Tapping the Brakes On the Virtual Reality Hype MachineReading Time: 4 minutes
This week in Los Angeles, I attended the first ever Vision Summit, a gathering of individuals and organizations working in and on Virtual Reality (VR) and Augmented Reality (AR). The opening keynote featured executives from key players such as Oculus, Sony, Google, NASA, and Valve. Unity Technologies hosted the event and, during the keynote, the company’s CEO, John Riccitiello said something remarkable. He said there is too much hype around AR/VR today. He said unrealistic expectations threaten the enormous long term potential he sees for the technologies and the market.
I couldn’t agree more.
Riccitiello went on to cite a January 2015 forecast that showed a VR hardware installed base of nearly 40M units by the end of 2016. I’m not going to cast stones regarding that forecast as it’s more than a year old. Also, as anyone who has attempted to predict a market where devices haven’t started shipping yet knows, it’s a messy business of slipped launched dates and broken assumptions. Suffice to say, this number is simply too high.
The problem with such outsized projections for a nascent market is that, when actual shipments fail to reach that total, some will suggest the market isn’t living up to its potential or it’s merely a fad. Riccitiello called the difference between such a forecast and then the eventual reality the “gap of disappointment.” He went on to say he thinks VR growth will take longer, but ultimately, the market will be bigger than analysts are currently predicting.
I’m not as convinced about that last point yet. But after two days of deep dives on the topic of VR, I do have some key takeaways that will help drive my future forecast. They include:
Screen-Less VR Viewers Will Drive Early Volumes
There was a fair amount of hand-wringing by tech pundits when Oculus announced the shipping price of its first consumer Rift product of $600 at CES. People complained the price was too high. The company still presold all of the units it made available but the reaction was telling regarding the willingness of mainstream users to spend that amount of money for VR. Plus, you need a PC with high-end graphics and plenty of computing power to get the best experience. For mainstream users, screen-less viewers such as Samsung’s $100 Gear VR are the obvious first step. As Tim Bajarin noted in a column late last year, the experience on the Gear VR is pretty good. It is also a clear step up from even more basic experiences such as Google Cardboard. In 2016, expect to see a range of devices with similar capabilities to Gear VR, for a wider range of phones and at lower prices points. I expect the Chinese smartphone vendors to embrace this category with gusto.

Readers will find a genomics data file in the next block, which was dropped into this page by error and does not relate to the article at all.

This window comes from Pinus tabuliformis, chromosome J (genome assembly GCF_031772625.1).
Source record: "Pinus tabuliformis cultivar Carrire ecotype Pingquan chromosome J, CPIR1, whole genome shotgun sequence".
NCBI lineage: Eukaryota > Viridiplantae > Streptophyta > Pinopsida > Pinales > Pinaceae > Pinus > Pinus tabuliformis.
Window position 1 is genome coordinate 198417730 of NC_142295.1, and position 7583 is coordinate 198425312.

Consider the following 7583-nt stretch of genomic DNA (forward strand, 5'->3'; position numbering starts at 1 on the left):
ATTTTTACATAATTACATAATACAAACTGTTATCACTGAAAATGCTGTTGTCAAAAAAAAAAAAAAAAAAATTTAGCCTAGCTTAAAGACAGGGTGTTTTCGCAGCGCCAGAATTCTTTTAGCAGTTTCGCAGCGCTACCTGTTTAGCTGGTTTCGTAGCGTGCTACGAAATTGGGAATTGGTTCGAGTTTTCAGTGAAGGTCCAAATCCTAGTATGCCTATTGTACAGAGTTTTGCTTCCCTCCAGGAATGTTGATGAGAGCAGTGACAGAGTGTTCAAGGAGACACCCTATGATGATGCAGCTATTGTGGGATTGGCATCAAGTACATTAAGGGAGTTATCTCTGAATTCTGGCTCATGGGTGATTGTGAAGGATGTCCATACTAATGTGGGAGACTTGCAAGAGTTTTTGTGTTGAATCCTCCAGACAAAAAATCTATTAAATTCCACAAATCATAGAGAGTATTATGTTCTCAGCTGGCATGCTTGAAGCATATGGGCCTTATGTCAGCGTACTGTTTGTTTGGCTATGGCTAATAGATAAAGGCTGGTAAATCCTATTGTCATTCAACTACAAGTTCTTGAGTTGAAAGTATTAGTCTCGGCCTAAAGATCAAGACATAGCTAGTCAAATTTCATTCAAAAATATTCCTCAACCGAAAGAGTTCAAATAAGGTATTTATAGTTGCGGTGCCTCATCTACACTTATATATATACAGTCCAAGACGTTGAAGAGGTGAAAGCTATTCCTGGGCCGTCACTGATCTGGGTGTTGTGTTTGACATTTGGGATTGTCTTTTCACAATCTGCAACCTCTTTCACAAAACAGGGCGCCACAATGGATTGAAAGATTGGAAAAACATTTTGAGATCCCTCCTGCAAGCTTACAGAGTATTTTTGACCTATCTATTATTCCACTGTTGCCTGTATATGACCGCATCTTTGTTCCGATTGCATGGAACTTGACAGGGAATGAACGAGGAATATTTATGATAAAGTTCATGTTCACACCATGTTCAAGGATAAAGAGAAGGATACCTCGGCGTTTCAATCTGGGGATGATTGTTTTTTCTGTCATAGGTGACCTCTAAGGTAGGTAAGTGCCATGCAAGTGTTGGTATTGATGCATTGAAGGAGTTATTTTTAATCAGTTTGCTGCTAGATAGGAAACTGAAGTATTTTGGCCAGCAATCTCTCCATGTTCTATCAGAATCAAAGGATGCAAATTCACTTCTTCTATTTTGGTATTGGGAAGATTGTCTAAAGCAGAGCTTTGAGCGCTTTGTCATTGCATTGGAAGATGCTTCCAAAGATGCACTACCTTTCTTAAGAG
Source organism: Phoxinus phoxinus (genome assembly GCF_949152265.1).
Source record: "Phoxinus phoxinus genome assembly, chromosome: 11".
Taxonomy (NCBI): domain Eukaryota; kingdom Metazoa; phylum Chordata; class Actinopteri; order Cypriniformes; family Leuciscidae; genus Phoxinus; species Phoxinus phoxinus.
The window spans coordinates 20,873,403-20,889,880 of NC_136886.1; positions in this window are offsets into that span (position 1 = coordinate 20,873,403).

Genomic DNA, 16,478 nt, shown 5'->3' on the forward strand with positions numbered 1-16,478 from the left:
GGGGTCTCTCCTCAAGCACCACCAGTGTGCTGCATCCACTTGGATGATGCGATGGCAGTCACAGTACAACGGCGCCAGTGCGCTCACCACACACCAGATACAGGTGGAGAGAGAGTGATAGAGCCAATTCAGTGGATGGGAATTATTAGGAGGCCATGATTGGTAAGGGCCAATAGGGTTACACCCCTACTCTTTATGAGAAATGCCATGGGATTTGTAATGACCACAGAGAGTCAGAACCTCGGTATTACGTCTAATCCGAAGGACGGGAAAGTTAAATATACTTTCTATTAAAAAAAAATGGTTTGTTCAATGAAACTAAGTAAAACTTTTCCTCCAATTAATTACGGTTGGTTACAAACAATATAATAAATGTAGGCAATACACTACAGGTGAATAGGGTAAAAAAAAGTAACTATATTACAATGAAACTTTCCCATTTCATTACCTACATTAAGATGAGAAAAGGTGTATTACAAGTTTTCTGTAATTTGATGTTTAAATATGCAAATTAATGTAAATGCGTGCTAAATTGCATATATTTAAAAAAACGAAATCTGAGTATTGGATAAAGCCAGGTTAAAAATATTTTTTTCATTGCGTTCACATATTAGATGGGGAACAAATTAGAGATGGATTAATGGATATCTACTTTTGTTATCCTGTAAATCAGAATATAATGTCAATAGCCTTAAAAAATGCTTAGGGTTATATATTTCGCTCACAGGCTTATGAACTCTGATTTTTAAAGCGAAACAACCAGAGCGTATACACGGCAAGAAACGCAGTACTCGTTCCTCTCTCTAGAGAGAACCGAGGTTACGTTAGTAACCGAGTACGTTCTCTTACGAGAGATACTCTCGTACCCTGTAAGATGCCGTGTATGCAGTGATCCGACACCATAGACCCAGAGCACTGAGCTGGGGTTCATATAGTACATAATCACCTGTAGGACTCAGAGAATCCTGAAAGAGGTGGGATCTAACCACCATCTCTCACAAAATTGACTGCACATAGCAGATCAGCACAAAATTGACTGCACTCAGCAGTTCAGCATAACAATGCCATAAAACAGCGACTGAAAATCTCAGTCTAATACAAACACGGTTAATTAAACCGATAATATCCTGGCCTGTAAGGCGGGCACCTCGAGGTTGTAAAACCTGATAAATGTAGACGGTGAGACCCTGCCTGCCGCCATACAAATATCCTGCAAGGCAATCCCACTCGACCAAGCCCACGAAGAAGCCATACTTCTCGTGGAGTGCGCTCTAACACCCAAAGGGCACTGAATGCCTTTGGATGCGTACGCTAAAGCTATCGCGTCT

Tethered Head-Mounted-Displays (HMDs) Will Have a Slower Ramp
As noted, in 2016 we’ll see Oculus ship as well as HTC’s Vive and Sony’s PlayStation VR. I call these products tethered HMDs (Head Mounted Displays). Like Oculus, Vive will require a high-end PC; Sony’s product will need a Playstation 4. At the event, Sony executives pointed out it has already shipped 36M PlayStation 4s. This installed base, along with the plug-and-play nature of the product, will give Sony’s product a distinct advantage out of the gate. But over time, the PS4 installed base will grow at a much slower pace than that of the VR-capable PCs. The high price of all three products will necessarily limit the total available market here. A critical question going forward: How long will the tethered experience require a PC or console? In other words, how soon will we see phone-tethered options in the market and what level of experience will they drive?